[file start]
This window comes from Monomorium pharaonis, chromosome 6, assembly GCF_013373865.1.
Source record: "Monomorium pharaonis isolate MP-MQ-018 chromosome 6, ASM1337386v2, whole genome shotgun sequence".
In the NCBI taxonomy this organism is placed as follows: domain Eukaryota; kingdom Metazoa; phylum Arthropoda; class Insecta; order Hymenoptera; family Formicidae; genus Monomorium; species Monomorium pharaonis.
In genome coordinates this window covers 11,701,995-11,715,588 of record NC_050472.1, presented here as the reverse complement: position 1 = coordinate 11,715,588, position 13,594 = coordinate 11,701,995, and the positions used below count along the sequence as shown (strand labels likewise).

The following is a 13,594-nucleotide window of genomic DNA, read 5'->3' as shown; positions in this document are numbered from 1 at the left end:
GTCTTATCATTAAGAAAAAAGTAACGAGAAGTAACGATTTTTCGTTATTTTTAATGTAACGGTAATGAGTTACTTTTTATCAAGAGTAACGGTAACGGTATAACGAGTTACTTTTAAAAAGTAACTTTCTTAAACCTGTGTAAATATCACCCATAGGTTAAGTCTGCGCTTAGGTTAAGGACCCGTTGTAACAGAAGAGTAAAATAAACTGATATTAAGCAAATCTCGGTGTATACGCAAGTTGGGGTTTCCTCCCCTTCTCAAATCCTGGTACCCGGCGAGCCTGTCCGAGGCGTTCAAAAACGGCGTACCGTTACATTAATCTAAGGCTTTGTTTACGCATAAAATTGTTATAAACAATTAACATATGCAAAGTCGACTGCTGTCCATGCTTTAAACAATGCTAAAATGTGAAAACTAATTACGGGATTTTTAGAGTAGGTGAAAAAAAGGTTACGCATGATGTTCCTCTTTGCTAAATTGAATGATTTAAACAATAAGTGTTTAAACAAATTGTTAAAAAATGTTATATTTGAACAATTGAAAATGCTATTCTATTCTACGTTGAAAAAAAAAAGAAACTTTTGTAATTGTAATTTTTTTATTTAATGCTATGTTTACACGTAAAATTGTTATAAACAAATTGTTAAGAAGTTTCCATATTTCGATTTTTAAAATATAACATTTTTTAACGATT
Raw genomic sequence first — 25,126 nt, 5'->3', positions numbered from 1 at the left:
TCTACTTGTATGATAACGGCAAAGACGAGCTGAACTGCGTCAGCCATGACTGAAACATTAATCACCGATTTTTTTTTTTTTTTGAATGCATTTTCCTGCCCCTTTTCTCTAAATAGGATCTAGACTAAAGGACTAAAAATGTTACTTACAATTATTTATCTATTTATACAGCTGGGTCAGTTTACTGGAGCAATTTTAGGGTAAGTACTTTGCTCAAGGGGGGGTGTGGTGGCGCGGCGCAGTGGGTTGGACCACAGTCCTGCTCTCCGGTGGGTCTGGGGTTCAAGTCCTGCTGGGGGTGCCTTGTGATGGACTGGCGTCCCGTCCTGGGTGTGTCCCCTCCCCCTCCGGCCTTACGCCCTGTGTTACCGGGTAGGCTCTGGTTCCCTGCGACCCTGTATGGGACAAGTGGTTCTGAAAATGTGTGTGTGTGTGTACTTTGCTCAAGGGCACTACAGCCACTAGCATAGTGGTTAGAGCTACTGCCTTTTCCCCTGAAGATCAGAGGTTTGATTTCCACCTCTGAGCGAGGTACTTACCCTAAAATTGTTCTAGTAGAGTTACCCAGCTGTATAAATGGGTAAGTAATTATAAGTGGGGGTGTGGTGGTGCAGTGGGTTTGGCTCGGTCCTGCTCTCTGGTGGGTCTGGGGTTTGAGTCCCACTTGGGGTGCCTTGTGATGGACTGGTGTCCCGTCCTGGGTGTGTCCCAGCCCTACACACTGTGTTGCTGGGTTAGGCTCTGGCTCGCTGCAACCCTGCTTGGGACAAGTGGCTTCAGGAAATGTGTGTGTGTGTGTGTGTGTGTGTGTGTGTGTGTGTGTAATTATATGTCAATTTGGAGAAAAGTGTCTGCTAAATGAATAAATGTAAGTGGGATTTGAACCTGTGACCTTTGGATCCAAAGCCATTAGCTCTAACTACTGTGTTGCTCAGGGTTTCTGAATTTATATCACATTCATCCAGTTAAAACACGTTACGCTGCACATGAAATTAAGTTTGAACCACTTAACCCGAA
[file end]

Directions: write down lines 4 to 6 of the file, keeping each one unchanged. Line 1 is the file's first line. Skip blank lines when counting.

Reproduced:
In genome coordinates this window covers 11,701,995-11,715,588 of record NC_050472.1, presented here as the reverse complement: position 1 = coordinate 11,715,588, position 13,594 = coordinate 11,701,995, and the positions used below count along the sequence as shown (strand labels likewise).

The following is a 13,594-nucleotide window of genomic DNA, read 5'->3' as shown; positions in this document are numbered from 1 at the left end:
GTCTTATCATTAAGAAAAAAGTAACGAGAAGTAACGATTTTTCGTTATTTTTAATGTAACGGTAATGAGTTACTTTTTATCAAGAGTAACGGTAACGGTATAACGAGTTACTTTTAAAAAGTAACTTTCTTAAACCTGTGTAAATATCACCCATAGGTTAAGTCTGCGCTTAGGTTAAGGACCCGTTGTAACAGAAGAGTAAAATAAACTGATATTAAGCAAATCTCGGTGTATACGCAAGTTGGGGTTTCCTCCCCTTCTCAAATCCTGGTACCCGGCGAGCCTGTCCGAGGCGTTCAAAAACGGCGTACCGTTACATTAATCTAAGGCTTTGTTTACGCATAAAATTGTTATAAACAATTAACATATGCAAAGTCGACTGCTGTCCATGCTTTAAACAATGCTAAAATGTGAAAACTAATTACGGGATTTTTAGAGTAGGTGAAAAAAAGGTTACGCATGATGTTCCTCTTTGCTAAATTGAATGATTTAAACAATAAGTGTTTAAACAAATTGTTAAAAAATGTTATATTTGAACAATTGAAAATGCTATTCTATTCTACGTTGAAAAAAAAAAGAAACTTTTGTAATTGTAATTTTTTTATTTAATGCTATGTTTACACGTAAAATTGTTATAAACAAATTGTTAAGAAGTTTCCATATTTCGATTTTTAAAATATAACATTTTTTAACGATT